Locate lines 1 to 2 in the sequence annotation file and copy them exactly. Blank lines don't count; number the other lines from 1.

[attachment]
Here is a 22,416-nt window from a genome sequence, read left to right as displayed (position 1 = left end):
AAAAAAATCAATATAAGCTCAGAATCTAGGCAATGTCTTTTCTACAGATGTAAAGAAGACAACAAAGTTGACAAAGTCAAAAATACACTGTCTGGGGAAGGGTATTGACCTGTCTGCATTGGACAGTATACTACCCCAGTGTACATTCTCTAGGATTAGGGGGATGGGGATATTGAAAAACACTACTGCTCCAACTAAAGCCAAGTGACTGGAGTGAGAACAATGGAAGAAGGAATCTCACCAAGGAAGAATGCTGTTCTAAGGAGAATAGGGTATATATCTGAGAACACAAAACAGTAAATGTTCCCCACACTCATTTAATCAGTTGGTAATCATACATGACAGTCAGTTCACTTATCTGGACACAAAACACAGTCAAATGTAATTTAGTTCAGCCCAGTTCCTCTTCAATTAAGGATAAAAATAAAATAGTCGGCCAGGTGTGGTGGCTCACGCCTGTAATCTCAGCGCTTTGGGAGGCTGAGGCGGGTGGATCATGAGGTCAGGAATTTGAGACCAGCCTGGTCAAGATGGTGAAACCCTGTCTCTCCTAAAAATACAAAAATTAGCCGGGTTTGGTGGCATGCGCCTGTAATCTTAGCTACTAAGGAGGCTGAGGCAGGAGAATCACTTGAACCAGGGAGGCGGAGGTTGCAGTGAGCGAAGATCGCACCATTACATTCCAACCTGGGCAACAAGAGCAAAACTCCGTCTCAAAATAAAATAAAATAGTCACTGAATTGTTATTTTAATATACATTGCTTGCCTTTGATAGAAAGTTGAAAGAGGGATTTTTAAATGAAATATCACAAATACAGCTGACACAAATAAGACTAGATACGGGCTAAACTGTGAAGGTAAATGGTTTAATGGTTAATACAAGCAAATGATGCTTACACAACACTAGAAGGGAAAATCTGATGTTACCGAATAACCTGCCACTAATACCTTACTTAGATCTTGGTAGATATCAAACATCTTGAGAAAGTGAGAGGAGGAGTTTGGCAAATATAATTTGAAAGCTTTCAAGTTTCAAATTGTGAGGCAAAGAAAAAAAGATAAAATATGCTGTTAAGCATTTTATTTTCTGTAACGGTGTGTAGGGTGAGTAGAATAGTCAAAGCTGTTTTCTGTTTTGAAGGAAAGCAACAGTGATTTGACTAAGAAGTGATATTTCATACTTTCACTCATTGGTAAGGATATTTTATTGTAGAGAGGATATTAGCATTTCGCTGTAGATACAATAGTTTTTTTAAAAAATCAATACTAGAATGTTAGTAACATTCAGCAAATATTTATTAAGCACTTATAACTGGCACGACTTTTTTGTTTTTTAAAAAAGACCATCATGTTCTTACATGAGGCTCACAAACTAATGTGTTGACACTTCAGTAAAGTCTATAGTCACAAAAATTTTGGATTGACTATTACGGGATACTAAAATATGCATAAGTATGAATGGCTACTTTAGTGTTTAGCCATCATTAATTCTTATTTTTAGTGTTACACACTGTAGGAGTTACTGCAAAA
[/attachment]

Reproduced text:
Here is a 22,416-nt window from a genome sequence, read left to right as displayed (position 1 = left end):
AAAAAAATCAATATAAGCTCAGAATCTAGGCAATGTCTTTTCTACAGATGTAAAGAAGACAACAAAGTTGACAAAGTCAAAAATACACTGTCTGGGGAAGGGTATTGACCTGTCTGCATTGGACAGTATACTACCCCAGTGTACATTCTCTAGGATTAGGGGGATGGGGATATTGAAAAACACTACTGCTCCAACTAAAGCCAAGTGACTGGAGTGAGAACAATGGAAGAAGGAATCTCACCAAGGAAGAATGCTGTTCTAAGGAGAATAGGGTATATATCTGAGAACACAAAACAGTAAATGTTCCCCACACTCATTTAATCAGTTGGTAATCATACATGACAGTCAGTTCACTTATCTGGACACAAAACACAGTCAAATGTAATTTAGTTCAGCCCAGTTCCTCTTCAATTAAGGATAAAAATAAAATAGTCGGCCAGGTGTGGTGGCTCACGCCTGTAATCTCAGCGCTTTGGGAGGCTGAGGCGGGTGGATCATGAGGTCAGGAATTTGAGACCAGCCTGGTCAAGATGGTGAAACCCTGTCTCTCCTAAAAATACAAAAATTAGCCGGGTTTGGTGGCATGCGCCTGTAATCTTAGCTACTAAGGAGGCTGAGGCAGGAGAATCACTTGAACCAGGGAGGCGGAGGTTGCAGTGAGCGAAGATCGCACCATTACATTCCAACCTGGGCAACAAGAGCAAAACTCCGTCTCAAAATAAAATAAAATAGTCACTGAATTGTTATTTTAATATACATTGCTTGCCTTTGATAGAAAGTTGAAAGAGGGATTTTTAAATGAAATATCACAAATACAGCTGACACAAATAAGACTAGATACGGGCTAAACTGTGAAGGTAAATGGTTTAATGGTTAATACAAGCAAATGATGCTTACACAACACTAGAAGGGAAAATCTGATGTTACCGAATAACCTGCCACTAATACCTTACTTAGATCTTGGTAGATATCAAACATCTTGAGAAAGTGAGAGGAGGAGTTTGGCAAATATAATTTGAAAGCTTTCAAGTTTCAAATTGTGAGGCAAAGAAAAAAAGATAAAATATGCTGTTAAGCATTTTATTTTCTGTAACGGTGTGTAGGGTGAGTAGAATAGTCAAAGCTGTTTTCTGTTTTGAAGGAAAGCAACAGTGATTTGACTAAGAAGTGATATTTCATACTTTCACTCATTGGTAAGGATATTTTATTGTAGAGAGGATATTAGCATTTCGCTGTAGATACAATAGTTTTTTTAAAAAATCAATACTAGAATGTTAGTAACATTCAGCAAATATTTATTAAGCACTTATAACTGGCACGACTTTTTTGTTTTTTAAAAAAGACCATCATGTTCTTACATGAGGCTCACAAACTAATGTGTTGACACTTCAGTAAAGTCTATAGTCACAAAAATTTTGGATTGACTATTACGGGATACTAAAATATGCATAAGTATGAATGGCTACTTTAGTGTTTAGCCATCATTAATTCTTATTTTTAGTGTTACACACTGTAGGAGTTACTGCAAAA